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Olympics chief ‘on side of peace’ in Russia’s sporting exile

The head of the International Olympic Committee on Wednesday pinned full responsibility for Russia’s sporting exile on the Kremlin, insisting the IOC was on “the side of peace”.

The IOC on Monday urged sports federations to exclude Russian and Belarusian athletes following the full-scale invasion of Ukraine, having already urged the cancellation or relocation of planned sports events.

The move quickly led to Russia becoming an international sporting pariah, with prestigious events scrapped, FIFA kicking Russia out of the 2022 football World Cup and Europe’s UEFA expelling Russian national teams and clubs from all international competitions.

IOC president Thomas Bach said that with the invasion, Moscow and Minsk were in clear breach of the Olympic truce surrounding the Winter Games and Paralympics in Beijing.

“This is the responsibility of the Russian government. We should not fall into this trap of the propaganda there, to say that this is a political act,” Bach told reporters, branding such moves a “cheap trick”.

“This is the consequence of the violation of the Olympic truce and the Olympic charter by their government.”

He added: “There can be no doubt where we are standing in this aggression, in this war: we are standing at the side of peace.”

Fears for Ukrainian athletes

Bach said fair competition simply could not go ahead if Russian athletes were freely taking part while their Ukrainian counterparts were “seeking shelter in the subway in Kiev for the bombing”.

“You would have had the Russian athletes competing in competitions they (Ukrainians) would have liked to compete in, or even taking their places,” he said.

Bach said it was unknown how many athletes were among the 875,000 refugees who have so far fled Ukraine for safety in neighbouring countries, “but we are working on this”, he said.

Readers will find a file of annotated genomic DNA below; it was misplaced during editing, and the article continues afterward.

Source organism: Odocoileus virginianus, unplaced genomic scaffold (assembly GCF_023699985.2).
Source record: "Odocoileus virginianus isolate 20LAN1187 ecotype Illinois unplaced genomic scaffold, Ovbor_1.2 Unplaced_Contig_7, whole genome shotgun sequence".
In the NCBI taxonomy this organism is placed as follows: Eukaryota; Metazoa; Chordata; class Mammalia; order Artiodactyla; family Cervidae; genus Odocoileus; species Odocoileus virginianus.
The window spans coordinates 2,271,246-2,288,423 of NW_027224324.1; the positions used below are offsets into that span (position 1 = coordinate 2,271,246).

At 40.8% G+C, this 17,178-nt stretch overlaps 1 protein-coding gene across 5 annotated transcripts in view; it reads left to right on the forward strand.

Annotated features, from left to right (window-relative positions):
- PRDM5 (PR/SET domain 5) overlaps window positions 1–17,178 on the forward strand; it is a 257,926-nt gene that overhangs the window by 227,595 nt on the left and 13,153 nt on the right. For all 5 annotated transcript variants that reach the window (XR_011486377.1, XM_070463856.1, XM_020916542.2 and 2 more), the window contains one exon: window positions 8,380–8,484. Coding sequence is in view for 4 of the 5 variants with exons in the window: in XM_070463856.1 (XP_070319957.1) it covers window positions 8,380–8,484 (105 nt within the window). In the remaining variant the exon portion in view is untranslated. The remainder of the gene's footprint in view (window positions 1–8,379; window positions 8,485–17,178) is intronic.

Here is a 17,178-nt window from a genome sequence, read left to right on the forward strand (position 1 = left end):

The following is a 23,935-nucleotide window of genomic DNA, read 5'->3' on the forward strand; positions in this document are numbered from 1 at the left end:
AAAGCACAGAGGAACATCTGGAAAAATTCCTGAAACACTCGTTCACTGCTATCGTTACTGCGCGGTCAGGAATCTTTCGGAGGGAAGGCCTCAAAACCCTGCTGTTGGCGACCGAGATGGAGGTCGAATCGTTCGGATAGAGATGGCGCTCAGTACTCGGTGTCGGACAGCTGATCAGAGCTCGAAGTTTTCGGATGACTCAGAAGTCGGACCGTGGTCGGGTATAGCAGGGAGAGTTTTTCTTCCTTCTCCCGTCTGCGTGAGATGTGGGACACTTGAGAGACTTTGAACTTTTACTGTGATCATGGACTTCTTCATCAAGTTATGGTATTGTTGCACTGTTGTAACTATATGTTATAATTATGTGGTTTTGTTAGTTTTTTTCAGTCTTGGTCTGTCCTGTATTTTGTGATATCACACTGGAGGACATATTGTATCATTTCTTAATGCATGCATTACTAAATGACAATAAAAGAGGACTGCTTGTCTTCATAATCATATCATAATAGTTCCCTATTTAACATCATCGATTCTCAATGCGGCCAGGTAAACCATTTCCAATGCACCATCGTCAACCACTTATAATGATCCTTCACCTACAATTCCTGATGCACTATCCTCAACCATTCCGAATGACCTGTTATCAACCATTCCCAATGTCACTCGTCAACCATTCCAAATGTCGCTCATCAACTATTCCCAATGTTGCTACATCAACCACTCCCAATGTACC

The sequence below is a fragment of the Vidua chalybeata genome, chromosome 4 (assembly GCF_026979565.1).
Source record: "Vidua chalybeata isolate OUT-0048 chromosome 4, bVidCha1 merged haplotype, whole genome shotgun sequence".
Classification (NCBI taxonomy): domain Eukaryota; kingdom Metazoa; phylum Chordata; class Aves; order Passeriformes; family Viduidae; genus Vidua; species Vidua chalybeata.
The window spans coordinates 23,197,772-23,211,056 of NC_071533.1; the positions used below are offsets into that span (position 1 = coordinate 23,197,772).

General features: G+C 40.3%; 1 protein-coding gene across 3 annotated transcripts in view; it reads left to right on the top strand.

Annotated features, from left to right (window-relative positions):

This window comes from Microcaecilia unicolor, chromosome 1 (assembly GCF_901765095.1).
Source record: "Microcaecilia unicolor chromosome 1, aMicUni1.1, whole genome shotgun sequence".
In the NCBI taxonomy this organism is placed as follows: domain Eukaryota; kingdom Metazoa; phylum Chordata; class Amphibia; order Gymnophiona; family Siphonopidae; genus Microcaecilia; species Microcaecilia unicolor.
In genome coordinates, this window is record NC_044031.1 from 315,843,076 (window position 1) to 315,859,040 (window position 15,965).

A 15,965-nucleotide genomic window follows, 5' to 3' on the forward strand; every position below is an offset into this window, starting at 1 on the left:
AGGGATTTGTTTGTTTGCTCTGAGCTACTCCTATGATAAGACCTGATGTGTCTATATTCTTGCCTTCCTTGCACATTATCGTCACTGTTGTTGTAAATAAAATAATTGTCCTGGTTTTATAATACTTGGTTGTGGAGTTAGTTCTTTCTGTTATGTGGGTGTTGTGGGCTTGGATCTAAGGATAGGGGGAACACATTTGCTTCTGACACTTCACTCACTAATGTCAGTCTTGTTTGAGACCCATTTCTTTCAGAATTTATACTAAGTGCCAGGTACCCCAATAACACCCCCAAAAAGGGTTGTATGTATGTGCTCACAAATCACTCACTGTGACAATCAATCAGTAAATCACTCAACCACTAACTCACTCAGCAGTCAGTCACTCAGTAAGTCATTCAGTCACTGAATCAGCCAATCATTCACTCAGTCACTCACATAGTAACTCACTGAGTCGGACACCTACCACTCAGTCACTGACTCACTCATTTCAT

As for lifting the sanctions if a peace deal or ceasefire was reached, Bach said “we have left this open”, explaining that it was difficult to define events that would lead to lightening—or increasing—the sanctions.

He also refused to be drawn on whether sporting sanctions would be slapped on any national team that broke the IOC edict and carried on competing with Russia.

Risk of speaking out

Bach praised Russian athletes who have spoken out in favour of peace, despite the risks to their liberty.

He also insisted that if others chose to stay silent, it did not mean they backed the “horrifying” invasion – and could well mean the opposite.

“Thousands of Russians who have spoken out for peace have been detained,” Bach said.

“It is a risk now, apparently, for every Russian to speak out in favour of peace, so you cannot interpret silence as agreement with the war. Maybe even the contrary is correct.”

Bach said he had not been on speaking terms with Russian President Vladimir Putin for several years.

Sports governing bodies and major teams have been slashing their ties with Russian sponsors. UEFA terminated its contract with Russian state energy giant Gazprom with immediate effect.

Bach said the IOC had no Russian sponsors, and revealed that Belarus and Russia have now been stripped off the tender issued last week for European Olympic broadcasting rights.

Earlier Wednesday, Russian and Belarusian athletes were given the green light to compete at the Beijing Winter Paralympics as neutrals.

The International Paralympic Committee said they will compete under the Paralympic flag and not be included in the medal table.

“We fully respect this decision,” said Bach.

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